BEA Plays Pivotal Role in School Reform
The Bridgeport Education Association (BEA) is a strong and collaborative partner in developing strategies to implement Connecticut’s new reform law, Public Act 12-116. That’s the essence of commendations delivered this morning by state education officials and the Bridgeport school administration at a meeting of the State Board of Education in Hartford.
Among its many changes, the law provides for new “Commissioner’s Network” Schools, and Bridgeport’s James J. Curiale School is among the first four selected to develop a school turnaround plan. CEA Field Representative Michael Brady and Bridgeport Chief Administrative Officer Sandra Kase presented their plan today that is far reaching—impacting everything from the length of the school day and year along with additional student instruction and intervention to extensive professional development for teachers to new enrichment opportunities for students. Read the complete plan here.
The plan says that the “school’s greatest strength is its staff.” Kase today described BEA “as a strong and active colleague and an extremely close partner and collaborator” in developing the new turnaround plan. State Education Commissioner Stefan Pryor said the union and the school administration have worked tirelessly in recent months to develop their plan — approved by the State Board today and scheduled for initial implementation in the upcoming school year.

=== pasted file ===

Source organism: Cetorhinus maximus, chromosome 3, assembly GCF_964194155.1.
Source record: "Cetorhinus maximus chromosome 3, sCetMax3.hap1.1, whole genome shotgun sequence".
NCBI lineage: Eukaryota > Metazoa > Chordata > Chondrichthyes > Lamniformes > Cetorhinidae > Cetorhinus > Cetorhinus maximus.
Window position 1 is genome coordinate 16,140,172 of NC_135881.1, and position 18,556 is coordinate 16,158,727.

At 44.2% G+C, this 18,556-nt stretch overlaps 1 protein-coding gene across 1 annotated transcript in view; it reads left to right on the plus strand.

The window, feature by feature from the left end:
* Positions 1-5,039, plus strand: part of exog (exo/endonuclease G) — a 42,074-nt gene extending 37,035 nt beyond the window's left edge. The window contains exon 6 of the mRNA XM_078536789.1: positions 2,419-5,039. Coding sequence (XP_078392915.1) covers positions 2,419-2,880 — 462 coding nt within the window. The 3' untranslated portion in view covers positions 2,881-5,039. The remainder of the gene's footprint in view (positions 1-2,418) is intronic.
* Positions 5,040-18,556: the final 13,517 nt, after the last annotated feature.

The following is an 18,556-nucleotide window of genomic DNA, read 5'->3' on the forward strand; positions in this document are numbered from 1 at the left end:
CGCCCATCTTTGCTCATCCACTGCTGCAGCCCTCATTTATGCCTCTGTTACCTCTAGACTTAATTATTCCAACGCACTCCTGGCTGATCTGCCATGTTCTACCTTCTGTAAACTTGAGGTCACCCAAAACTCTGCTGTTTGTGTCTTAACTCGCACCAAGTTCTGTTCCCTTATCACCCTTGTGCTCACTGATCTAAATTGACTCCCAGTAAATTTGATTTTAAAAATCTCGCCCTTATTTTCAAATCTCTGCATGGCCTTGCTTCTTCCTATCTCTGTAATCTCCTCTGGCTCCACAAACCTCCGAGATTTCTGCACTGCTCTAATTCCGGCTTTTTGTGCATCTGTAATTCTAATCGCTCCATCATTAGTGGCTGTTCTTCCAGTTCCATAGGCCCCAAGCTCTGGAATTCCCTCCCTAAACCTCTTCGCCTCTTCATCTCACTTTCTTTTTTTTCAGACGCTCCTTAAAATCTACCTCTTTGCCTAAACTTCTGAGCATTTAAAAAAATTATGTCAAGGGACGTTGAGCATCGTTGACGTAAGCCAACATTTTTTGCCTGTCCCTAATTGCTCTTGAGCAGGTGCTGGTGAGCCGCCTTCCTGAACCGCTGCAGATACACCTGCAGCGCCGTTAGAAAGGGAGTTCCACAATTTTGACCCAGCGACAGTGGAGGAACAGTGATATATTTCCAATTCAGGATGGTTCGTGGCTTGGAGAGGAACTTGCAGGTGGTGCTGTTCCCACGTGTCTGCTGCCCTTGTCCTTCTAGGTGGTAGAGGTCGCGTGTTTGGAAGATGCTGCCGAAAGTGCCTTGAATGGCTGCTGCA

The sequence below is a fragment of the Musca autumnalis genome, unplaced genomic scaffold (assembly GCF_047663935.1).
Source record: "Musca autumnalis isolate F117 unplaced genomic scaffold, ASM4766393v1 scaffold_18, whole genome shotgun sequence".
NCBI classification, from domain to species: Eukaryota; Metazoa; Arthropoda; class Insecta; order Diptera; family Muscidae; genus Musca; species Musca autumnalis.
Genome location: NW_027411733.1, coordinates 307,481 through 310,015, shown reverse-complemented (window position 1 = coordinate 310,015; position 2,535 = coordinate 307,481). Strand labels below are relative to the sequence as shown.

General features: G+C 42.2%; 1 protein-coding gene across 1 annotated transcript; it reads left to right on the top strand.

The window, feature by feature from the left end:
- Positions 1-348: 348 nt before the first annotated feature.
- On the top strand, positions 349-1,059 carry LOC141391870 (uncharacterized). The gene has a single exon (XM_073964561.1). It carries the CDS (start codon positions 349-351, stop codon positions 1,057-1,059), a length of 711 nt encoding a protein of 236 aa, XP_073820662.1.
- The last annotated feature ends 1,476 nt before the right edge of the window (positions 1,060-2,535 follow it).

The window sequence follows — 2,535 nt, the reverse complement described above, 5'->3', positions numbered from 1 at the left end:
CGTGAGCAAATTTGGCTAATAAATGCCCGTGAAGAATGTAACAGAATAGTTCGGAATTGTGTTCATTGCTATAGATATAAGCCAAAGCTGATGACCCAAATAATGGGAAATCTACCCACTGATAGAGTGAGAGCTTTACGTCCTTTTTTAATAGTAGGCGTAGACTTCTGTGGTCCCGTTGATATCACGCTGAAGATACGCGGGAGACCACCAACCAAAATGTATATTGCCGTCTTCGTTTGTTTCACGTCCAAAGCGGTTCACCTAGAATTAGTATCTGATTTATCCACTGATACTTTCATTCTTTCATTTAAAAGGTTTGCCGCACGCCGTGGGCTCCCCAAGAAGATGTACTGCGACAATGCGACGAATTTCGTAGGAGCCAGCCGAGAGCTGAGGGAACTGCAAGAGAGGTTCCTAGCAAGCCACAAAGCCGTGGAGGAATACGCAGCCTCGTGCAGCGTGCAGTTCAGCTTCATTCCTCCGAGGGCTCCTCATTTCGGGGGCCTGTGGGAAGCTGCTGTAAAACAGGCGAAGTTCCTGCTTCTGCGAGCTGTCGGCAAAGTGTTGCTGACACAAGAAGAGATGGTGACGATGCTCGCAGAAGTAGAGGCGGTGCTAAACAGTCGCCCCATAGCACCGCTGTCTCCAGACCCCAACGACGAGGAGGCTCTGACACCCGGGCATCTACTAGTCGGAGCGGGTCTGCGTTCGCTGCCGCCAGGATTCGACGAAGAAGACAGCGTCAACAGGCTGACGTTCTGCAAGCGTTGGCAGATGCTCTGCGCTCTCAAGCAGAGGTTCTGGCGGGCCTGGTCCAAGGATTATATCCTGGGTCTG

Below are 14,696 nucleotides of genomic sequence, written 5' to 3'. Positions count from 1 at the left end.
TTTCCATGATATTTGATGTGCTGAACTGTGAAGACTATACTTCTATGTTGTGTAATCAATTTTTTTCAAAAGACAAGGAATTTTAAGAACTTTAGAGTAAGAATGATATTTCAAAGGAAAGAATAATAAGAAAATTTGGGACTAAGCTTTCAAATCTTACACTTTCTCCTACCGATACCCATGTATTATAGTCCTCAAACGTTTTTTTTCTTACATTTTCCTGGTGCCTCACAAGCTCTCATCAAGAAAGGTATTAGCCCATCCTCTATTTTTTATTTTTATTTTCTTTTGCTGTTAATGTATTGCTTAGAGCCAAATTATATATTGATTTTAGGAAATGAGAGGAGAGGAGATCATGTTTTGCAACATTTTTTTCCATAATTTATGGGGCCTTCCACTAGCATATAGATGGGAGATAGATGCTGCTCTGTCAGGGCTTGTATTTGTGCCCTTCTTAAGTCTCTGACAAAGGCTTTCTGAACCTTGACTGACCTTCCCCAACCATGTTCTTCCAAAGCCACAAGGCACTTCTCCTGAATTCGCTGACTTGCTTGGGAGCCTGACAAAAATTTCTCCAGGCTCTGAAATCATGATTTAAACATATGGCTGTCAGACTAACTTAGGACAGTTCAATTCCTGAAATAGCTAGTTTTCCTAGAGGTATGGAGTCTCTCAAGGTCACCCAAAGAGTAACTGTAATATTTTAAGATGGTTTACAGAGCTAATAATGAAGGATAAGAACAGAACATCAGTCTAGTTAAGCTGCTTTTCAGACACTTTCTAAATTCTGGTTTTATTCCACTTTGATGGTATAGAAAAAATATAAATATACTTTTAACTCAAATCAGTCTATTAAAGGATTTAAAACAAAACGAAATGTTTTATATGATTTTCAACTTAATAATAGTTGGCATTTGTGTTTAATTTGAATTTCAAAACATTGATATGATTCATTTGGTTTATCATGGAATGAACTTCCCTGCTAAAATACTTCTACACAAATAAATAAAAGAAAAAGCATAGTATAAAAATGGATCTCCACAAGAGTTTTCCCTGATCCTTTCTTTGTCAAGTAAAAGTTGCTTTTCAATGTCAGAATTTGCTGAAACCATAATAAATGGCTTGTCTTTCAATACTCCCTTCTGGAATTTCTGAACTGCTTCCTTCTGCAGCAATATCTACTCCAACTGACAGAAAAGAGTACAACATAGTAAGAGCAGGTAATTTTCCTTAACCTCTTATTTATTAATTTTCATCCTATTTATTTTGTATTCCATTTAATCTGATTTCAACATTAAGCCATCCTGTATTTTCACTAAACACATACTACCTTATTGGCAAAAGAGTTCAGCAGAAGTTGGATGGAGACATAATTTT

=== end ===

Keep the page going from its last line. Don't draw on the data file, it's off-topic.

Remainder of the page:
“Your gearing up is truly a miracle. I want to commend Sandra and Mike. You truly innovated.” said Pryor. Kase said, “There is hope in Bridgeport for the first time in a long time. Teachers have rallied. They have been asked to do a monumental task.”
CEA’s Brady told the State Board that Curiale, like other schools in Bridgeport, has suffered from a severe lack of resources and instructional material and many teachers are excited about the state assistance, upwards of $1 million, along with help from UConn’s School of Education and social service agencies, that comes with being in the Commissioner’s Network.
“You’ve hit the mother lode of bringing in the whole community. This is at the heart of whether the change can be sustained—the teachers have to be part of this and the parents,” said State Board member Terry Jones.
BEA President Gary Peluchette could not attend today’s Hartford meeting since he was meeting with teachers in Bridgeport on developing new evaluation plans. He said that the “Curiale plan is thanks to the hard work of teachers Gregory Furlong, Jennifer Keleman, and Katie McLeod, who serve on the school turnaround committee. It’s gratifying to see their extraordinary talent recognized as they made their voices heard and had teachers’ needs addressed in the plan. They are representative of other high-quality teachers who staff our schools and will collaborate on districtwide reform—something that’s necessary to meet the needs of all stakeholders.”